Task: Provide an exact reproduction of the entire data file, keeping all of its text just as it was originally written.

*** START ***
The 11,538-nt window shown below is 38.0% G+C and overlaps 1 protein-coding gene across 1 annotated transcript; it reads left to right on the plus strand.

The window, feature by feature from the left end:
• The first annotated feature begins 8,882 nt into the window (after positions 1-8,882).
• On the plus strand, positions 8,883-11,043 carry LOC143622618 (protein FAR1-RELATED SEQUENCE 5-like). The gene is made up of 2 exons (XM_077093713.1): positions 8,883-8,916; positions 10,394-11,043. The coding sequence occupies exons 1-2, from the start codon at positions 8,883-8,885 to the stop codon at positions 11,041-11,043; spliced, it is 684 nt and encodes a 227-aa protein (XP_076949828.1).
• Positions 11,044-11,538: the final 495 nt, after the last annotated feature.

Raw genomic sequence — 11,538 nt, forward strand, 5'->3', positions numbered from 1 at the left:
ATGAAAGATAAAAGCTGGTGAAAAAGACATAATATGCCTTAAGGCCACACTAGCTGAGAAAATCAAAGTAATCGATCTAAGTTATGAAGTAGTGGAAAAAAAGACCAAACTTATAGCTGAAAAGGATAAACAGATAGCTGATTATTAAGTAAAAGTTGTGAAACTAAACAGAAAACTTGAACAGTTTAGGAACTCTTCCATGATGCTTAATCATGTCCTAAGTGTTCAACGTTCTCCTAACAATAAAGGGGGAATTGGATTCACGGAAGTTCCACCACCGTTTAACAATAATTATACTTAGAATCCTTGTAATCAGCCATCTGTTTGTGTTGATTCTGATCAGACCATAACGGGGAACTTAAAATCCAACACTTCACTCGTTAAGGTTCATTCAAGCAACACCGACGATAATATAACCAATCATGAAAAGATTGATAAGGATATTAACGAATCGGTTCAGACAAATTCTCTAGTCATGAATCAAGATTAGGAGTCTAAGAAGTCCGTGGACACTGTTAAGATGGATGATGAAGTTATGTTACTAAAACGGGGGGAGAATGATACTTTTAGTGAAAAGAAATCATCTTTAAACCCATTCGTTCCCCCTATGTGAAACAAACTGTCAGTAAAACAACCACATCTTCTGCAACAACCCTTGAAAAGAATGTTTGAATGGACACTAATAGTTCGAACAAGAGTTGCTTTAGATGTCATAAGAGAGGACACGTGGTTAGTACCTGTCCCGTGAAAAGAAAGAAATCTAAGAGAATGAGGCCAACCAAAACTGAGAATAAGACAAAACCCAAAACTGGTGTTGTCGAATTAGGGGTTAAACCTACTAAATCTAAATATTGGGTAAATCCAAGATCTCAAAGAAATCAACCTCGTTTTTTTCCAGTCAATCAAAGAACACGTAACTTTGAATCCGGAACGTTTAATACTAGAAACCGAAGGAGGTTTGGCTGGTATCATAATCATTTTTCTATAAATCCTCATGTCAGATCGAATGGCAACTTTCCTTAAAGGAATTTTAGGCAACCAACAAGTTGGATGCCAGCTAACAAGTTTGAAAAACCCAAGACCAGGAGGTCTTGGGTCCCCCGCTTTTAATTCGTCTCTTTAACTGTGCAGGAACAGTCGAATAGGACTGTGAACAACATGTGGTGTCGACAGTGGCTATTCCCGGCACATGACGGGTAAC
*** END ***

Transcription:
The 11,538-nt window shown below is 38.0% G+C and overlaps 1 protein-coding gene across 1 annotated transcript; it reads left to right on the plus strand.

The window, feature by feature from the left end:
• The first annotated feature begins 8,882 nt into the window (after positions 1-8,882).
• On the plus strand, positions 8,883-11,043 carry LOC143622618 (protein FAR1-RELATED SEQUENCE 5-like). The gene is made up of 2 exons (XM_077093713.1): positions 8,883-8,916; positions 10,394-11,043. The coding sequence occupies exons 1-2, from the start codon at positions 8,883-8,885 to the stop codon at positions 11,041-11,043; spliced, it is 684 nt and encodes a 227-aa protein (XP_076949828.1).
• Positions 11,044-11,538: the final 495 nt, after the last annotated feature.

Raw genomic sequence — 11,538 nt, forward strand, 5'->3', positions numbered from 1 at the left:
ATGAAAGATAAAAGCTGGTGAAAAAGACATAATATGCCTTAAGGCCACACTAGCTGAGAAAATCAAAGTAATCGATCTAAGTTATGAAGTAGTGGAAAAAAAGACCAAACTTATAGCTGAAAAGGATAAACAGATAGCTGATTATTAAGTAAAAGTTGTGAAACTAAACAGAAAACTTGAACAGTTTAGGAACTCTTCCATGATGCTTAATCATGTCCTAAGTGTTCAACGTTCTCCTAACAATAAAGGGGGAATTGGATTCACGGAAGTTCCACCACCGTTTAACAATAATTATACTTAGAATCCTTGTAATCAGCCATCTGTTTGTGTTGATTCTGATCAGACCATAACGGGGAACTTAAAATCCAACACTTCACTCGTTAAGGTTCATTCAAGCAACACCGACGATAATATAACCAATCATGAAAAGATTGATAAGGATATTAACGAATCGGTTCAGACAAATTCTCTAGTCATGAATCAAGATTAGGAGTCTAAGAAGTCCGTGGACACTGTTAAGATGGATGATGAAGTTATGTTACTAAAACGGGGGGAGAATGATACTTTTAGTGAAAAGAAATCATCTTTAAACCCATTCGTTCCCCCTATGTGAAACAAACTGTCAGTAAAACAACCACATCTTCTGCAACAACCCTTGAAAAGAATGTTTGAATGGACACTAATAGTTCGAACAAGAGTTGCTTTAGATGTCATAAGAGAGGACACGTGGTTAGTACCTGTCCCGTGAAAAGAAAGAAATCTAAGAGAATGAGGCCAACCAAAACTGAGAATAAGACAAAACCCAAAACTGGTGTTGTCGAATTAGGGGTTAAACCTACTAAATCTAAATATTGGGTAAATCCAAGATCTCAAAGAAATCAACCTCGTTTTTTTCCAGTCAATCAAAGAACACGTAACTTTGAATCCGGAACGTTTAATACTAGAAACCGAAGGAGGTTTGGCTGGTATCATAATCATTTTTCTATAAATCCTCATGTCAGATCGAATGGCAACTTTCCTTAAAGGAATTTTAGGCAACCAACAAGTTGGATGCCAGCTAACAAGTTTGAAAAACCCAAGACCAGGAGGTCTTGGGTCCCCCGCTTTTAATTCGTCTCTTTAACTGTGCAGGAACAGTCGAATAGGACTGTGAACAACATGTGGTGTCGACAGTGGCTATTCCCGGCACATGACGGGTAAC